Vulcain Watches Review – Classic Innovation
If you’re a fan of classic watchmaking skills and you like mechanical complications, you might want to take a look at Vulcain watches. Founded in Switzerland in 1858, Vulcain watches are still built today using old-school manufacturing techniques, with mechanical movements and elaborate complications.
The brand featured the first watch with a reliable and audible alarm, and U.S presidents Johnson, Eisenhower, and Truman all wore the brand. Their build quality is great, their production is small and their reputation is solid. If you’re looking for something that’s going to last for decades while looking great and offering terrific performance, you should definitely consider them.
Read on for the full Vulcain watches review.
The build quality is exceptional; they use stainless steel, gold and titanium in their cases. Bracelets and straps are gold, stainless steel, leather and rubber, depending on the model. They use scratch-resistant UV-protected sapphire crystal to protect the watch face and their watches feature screw-down crowns. Water resistance will vary by model, but some models offer up to 1000 meters of resistance, making these rock-solid timepieces.
The movements are Swiss-made, of course, and are either automatic or mechanical. These movements are made in-house and aren’t brought in from third parties.
The company has a long history of innovation, starting with their Cricket and President’s models, which were among the world’s first to feature an audible alarm. It’s one thing to put an alarm in a watch; it’s another thing to make them loud enough to be functional.
The company managed to do that, but they also offer other complications, including the date, phases of the moon and the increasingly popular tourbillon. If you like complications and skeleton models so you can see them, then these watches are worth your consideration.
The stylingtends towards the traditional, though there are a few sports-styled watches and a few that are a bit more interesting, such as the colorful Cloisonne series, which feature elaborate artwork on the face, while offering world times around the bezel. Models are available with steel, gold or titanium cases.
Displays are all analog. A few skeleton models are available if you want to see the works inside your timepiece. Many models are limited in production, so if you like the exclusive, this brand might be a good choice for you.
As all of their watches include mechanical movements, care and maintenance are a bit more involved than they would be for quartz-powered watches. You should store your watches in a cool, dry place and keep them away from extremes of temperature or strong magnetic fields.
Automatic models should be stored in a watch winder if you’re not wearing it regularly; this will keep the movement working correctly and keeping proper time. You should have your watch inspected by a qualified technician every three to five years to see if the watch needs servicing; if so, it may need to be returned to the factory for servicing, which will involve disassembly, cleaning and replacement of worn parts. With proper care, these timepieces should run well for many years, if not decades.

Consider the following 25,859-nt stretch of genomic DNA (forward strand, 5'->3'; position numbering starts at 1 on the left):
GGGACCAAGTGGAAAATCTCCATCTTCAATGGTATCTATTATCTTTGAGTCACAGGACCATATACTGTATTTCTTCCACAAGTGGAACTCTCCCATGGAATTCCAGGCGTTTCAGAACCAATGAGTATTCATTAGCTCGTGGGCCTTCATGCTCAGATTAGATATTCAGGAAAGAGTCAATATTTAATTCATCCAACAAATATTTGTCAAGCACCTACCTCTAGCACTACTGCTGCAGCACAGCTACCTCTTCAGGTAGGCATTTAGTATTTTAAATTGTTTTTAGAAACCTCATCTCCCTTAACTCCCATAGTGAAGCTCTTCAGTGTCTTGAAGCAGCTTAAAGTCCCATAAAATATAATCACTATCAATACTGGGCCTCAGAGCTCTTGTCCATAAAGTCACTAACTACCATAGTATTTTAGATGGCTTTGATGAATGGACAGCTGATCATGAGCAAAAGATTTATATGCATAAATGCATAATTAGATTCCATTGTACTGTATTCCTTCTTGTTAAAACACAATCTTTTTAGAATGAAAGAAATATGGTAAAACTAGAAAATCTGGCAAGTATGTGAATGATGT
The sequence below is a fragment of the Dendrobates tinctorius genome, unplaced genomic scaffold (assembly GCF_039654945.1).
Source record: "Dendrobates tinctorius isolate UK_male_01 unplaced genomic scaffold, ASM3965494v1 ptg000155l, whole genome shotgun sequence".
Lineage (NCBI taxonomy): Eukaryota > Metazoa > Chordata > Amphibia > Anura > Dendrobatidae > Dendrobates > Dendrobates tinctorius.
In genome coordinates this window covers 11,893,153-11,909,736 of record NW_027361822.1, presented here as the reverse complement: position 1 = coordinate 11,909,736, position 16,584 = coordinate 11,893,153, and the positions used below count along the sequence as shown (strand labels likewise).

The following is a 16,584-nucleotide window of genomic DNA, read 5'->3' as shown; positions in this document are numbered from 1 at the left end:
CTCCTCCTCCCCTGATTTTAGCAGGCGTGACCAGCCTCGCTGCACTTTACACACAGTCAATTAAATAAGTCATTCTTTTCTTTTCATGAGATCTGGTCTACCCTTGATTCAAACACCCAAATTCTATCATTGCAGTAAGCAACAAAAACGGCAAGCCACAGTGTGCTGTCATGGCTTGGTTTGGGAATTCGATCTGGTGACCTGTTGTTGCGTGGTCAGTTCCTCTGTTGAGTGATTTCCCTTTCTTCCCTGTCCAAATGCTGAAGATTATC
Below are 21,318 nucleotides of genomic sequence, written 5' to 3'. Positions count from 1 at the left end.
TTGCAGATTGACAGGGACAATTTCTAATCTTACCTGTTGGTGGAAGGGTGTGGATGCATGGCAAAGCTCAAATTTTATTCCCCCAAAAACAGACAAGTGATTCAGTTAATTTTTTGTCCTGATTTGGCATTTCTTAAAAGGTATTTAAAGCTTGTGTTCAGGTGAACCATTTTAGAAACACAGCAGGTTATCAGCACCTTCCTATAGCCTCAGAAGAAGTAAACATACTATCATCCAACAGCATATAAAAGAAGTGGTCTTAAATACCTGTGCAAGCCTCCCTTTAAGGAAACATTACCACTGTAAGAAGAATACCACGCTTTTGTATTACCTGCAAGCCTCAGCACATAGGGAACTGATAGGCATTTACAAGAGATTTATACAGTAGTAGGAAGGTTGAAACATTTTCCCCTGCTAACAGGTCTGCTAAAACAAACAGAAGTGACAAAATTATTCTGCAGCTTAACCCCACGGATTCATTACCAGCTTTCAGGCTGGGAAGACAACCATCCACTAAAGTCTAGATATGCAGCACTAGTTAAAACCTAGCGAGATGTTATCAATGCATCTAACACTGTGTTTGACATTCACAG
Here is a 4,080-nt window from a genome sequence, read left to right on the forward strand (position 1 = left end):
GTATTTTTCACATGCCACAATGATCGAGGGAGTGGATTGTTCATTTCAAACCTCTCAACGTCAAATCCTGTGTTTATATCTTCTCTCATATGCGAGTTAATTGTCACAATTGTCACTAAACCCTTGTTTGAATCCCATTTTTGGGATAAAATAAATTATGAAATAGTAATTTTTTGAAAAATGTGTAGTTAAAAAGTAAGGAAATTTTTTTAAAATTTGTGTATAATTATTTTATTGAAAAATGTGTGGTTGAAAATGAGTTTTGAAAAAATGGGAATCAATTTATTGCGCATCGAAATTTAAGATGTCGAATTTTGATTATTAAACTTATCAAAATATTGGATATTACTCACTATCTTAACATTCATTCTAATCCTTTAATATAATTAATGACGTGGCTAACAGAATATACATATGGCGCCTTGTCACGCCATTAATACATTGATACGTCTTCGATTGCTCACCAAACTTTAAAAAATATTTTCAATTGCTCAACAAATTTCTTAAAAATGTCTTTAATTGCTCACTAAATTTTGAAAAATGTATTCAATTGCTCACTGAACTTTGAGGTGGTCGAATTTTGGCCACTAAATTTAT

While their products are exceptionally well made, the warranty offered with the purchase is merely average. Your purchase is warranted for two years from the date of purchase against defects in materials and craftsmanship. This is the industry average and most companies offer a similar warranty. The watches are thoroughly tested at the factory prior to shipping, so defects are likely quite rare.
As luxury watches go, you’ll find that this brand is moderately to very expensive. Models start at just under $4000 and are priced up to about $50,000 or so. The more expensive models either feature elaborate complications or are limited editions. Still, even the lower-end models are attractive and quite well made.
As this is an older brand with a history of innovation and complications, there is collector interest in the brand, and older, and out-of-production models do sell for premium prices on the collector’s market. We’re not suggesting that you buy as an investment, but it’s possible that the watch you buy today may increase in value over time.
As with many luxury items, distribution and pricing is strictly controlled by the manufacturer. When you make limited edition luxury items, you want the public to perceive them as special and unusual and not common or ordinary. In order to do this, the company sells their product only through a small and select group of retailers, which are generally high-end jewelry stores in major cities.
By making the product hard to get and by strictly controlling the price, the manufacturer can keep demand ahead of supply, which help keeps the prices strong. Officially, you can buy only through authorized dealers, but unofficially, there are some other retailers who carry the brand. You can find these retailers on the Internet and they will provide your best opportunity to buy at a discount. As many Vulcain watches are limited in production, don’t be surprised if you can’t find all models for sale at any single retailer.
Among watch collectors and aficionados, older manufacturers and those that make mechanical models and watches with complications have long been popular. Sure, it’s easy to make an inexpensive, highly accurate quartz watch, but there’s a lot to be said for the technical skill and innovation that come with building a reliable and attractive mechanical watch and in that arena, these watches are exceptional. They’re making classic models that continue to work well even after a half a century or more of production and their models are sturdy, attractive and likely to look good and work well for a long time. If you like the rare, the unusual and the classic, all in one, then Vulcain watches are likely to be a good choice for you.